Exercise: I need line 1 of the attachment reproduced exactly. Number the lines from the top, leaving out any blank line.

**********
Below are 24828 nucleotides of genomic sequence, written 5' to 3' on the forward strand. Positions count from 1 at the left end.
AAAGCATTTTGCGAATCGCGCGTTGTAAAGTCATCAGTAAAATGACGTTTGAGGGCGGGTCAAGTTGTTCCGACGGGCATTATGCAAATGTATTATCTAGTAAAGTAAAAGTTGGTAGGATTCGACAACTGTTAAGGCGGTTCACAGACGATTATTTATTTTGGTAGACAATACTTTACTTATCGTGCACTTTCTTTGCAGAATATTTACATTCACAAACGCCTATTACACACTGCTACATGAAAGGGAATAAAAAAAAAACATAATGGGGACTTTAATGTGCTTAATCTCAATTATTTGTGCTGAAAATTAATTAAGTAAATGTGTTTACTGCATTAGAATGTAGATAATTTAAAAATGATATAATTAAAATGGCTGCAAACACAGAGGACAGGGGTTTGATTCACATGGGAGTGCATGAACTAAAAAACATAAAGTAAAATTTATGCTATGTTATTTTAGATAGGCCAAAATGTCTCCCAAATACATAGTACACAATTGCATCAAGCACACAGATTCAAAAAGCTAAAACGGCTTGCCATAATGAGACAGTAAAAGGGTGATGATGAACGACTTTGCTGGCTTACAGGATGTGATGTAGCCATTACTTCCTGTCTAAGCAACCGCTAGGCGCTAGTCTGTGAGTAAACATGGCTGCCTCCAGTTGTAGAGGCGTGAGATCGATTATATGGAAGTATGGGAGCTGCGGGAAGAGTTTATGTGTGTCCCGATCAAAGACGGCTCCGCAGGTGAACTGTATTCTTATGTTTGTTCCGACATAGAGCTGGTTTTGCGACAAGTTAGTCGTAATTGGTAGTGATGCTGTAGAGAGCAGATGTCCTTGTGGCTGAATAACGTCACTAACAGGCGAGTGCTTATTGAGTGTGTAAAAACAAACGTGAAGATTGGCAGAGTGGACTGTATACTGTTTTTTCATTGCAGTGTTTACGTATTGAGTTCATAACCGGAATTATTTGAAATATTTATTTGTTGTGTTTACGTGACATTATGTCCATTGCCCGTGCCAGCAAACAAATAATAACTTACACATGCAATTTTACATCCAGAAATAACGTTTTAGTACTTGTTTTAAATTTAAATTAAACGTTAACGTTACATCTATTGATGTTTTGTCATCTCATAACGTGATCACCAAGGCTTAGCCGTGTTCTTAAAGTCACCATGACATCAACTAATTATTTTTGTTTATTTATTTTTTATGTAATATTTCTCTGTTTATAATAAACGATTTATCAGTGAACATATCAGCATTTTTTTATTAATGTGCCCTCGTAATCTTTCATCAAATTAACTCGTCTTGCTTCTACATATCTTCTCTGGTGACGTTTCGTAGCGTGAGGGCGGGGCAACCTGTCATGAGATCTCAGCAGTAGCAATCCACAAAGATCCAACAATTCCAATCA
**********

Below are 24828 nucleotides of genomic sequence, written 5' to 3' on the forward strand. Positions count from 1 at the left end.